Five years after the end of the Great Recession, many Americans are experiencing financial strains. And these pressures are showing up in surveys.
Back in January, the Hartford Funds reported that Americans’ financial anxiety is causing them to miss investment opportunities, forgo higher returns in favor of low risk/low yields vehicles and not follow through on necessary financial planning. And on April 24, Financial Finesse unveiled a study pointing to a rise in financial stress due to “internal factors” — those within the survey respondents’ control.
Now there’s word that improvement in the level of Americans’ financial anxiety has stalled following improvements in 2013.
So reports the first quarter 2014 release of the Money Anxiety Index, which measures various economic indicators and factors associated with consumers’ level of financial worry and stress. Updated on the second Monday of each calendar month, the index consists of monthly measurement for more than 50 years, and spans from January 1959 to date.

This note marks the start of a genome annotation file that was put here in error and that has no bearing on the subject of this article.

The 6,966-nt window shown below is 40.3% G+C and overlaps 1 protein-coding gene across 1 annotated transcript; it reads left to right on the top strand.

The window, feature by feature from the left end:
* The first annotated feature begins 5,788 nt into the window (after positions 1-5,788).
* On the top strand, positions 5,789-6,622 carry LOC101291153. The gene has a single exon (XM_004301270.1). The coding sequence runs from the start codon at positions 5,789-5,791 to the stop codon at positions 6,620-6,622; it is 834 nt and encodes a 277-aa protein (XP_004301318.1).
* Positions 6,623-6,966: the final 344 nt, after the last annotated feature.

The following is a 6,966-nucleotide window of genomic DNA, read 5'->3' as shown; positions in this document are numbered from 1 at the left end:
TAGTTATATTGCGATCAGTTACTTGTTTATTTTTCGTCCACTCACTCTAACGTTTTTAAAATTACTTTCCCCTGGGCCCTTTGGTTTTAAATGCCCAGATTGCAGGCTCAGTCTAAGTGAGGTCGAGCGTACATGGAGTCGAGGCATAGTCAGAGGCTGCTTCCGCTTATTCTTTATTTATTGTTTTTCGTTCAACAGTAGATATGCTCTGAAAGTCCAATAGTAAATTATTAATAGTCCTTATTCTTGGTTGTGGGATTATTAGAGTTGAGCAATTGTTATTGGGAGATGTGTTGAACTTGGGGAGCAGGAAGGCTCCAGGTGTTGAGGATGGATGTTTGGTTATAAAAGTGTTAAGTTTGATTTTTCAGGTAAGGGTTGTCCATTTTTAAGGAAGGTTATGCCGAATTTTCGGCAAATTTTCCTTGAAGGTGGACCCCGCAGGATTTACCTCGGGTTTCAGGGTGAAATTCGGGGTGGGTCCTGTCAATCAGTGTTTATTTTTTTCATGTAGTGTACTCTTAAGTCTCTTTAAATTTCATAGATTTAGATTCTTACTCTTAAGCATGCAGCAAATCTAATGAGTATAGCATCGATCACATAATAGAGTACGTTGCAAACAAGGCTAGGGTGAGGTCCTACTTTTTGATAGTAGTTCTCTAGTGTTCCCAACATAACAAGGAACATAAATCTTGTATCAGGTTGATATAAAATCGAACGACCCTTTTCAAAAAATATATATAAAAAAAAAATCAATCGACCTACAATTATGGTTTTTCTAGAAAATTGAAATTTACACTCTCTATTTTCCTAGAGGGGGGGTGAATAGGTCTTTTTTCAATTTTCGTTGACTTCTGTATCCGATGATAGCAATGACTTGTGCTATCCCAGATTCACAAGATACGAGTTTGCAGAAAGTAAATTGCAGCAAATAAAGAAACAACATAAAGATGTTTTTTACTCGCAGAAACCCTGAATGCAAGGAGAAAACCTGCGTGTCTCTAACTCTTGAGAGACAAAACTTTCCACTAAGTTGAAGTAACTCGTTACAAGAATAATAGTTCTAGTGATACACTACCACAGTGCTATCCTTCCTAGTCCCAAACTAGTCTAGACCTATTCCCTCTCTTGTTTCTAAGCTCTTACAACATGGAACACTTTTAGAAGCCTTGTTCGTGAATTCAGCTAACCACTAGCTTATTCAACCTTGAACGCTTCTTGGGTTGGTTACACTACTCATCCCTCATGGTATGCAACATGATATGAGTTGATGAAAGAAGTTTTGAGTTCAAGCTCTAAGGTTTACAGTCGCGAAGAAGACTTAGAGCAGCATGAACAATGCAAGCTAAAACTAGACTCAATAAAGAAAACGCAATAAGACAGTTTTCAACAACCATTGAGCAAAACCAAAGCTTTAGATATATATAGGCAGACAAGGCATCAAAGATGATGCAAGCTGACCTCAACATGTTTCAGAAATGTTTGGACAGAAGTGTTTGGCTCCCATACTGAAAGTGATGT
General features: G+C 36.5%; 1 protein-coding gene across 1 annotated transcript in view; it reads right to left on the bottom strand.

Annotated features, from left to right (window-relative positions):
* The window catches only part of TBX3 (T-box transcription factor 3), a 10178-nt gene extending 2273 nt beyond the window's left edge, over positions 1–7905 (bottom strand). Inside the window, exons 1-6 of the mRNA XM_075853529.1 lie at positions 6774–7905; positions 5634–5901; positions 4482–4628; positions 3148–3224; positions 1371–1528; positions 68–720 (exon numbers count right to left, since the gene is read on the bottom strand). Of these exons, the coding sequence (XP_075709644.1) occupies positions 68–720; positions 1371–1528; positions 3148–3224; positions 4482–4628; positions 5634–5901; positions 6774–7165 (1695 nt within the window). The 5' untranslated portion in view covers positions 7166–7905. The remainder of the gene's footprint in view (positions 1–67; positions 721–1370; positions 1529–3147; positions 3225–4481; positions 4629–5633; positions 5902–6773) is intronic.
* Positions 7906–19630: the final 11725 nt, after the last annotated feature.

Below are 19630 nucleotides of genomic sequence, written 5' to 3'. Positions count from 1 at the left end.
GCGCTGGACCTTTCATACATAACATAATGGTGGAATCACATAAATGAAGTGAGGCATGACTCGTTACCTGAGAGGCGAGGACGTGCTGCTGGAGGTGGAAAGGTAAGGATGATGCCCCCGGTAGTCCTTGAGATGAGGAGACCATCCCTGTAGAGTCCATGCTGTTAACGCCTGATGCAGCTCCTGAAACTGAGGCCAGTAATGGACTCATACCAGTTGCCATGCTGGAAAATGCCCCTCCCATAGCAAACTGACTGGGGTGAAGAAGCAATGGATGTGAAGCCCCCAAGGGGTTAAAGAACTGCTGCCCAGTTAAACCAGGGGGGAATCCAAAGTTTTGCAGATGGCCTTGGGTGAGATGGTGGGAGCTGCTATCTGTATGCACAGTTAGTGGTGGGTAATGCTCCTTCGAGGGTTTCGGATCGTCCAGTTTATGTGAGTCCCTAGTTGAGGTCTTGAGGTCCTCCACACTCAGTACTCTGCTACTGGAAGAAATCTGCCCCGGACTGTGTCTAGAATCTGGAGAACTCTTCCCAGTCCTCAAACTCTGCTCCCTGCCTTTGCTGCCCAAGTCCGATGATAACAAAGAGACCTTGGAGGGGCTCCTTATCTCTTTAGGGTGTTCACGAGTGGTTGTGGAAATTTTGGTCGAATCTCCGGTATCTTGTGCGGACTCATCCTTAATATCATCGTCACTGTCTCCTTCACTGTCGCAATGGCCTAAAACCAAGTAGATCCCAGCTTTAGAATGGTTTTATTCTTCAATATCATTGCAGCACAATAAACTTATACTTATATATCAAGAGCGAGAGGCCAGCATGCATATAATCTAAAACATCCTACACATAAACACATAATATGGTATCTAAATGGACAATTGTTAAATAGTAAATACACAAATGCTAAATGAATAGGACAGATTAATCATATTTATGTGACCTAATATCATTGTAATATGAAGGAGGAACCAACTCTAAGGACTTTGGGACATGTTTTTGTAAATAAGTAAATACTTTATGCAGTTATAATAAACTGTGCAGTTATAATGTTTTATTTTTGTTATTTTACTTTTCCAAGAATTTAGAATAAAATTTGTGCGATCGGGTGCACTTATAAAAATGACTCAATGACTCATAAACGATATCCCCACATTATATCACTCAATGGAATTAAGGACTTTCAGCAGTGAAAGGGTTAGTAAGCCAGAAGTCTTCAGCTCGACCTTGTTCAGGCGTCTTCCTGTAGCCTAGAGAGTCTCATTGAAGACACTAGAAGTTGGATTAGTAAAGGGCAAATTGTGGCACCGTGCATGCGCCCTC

At the close of the first quarter, the index remained mostly flat at 78.7. Historically, the Money Anxiety Index has fluctuated from a high of 135.3 during the recession of the early 1980s, to a low of 38.7 in the mid-1960s. The 50-year average is 70.7 (July 1980 = 100).
The index’s conclusion: Consumers are “starting to feel the effects of a prolonged financial struggle.”
During 2013, the Money Anxiety Index dipped 14.8 points, reflecting an improvement in the level of consumer financial anxiety. However, in the first three months of 2014, the index remained flat at 78.7 indicating that consumers are concerned about prospects for a continuing economic recovery.
“The financial fatigue consumers are exhibiting is mostly related to the prolonged economic recovery, which will enter its sixth year in a couple of months,” the report states. “The Great Recession officially ended in June of 2009, initiating the longest economic recovery since the Great Depression.
“Moreover, the current economic recovery produced the lowest and longest Fed funds rate of 0-0.25 percent, starting in December of 2008 – over six years ago,” the report adds. “The low and prolonged period of virtually zero Fed funds rate is contributing to consumers’ financial fatigue because they are seeing their $10 trillion in bank deposits gradually eroding by inflation.”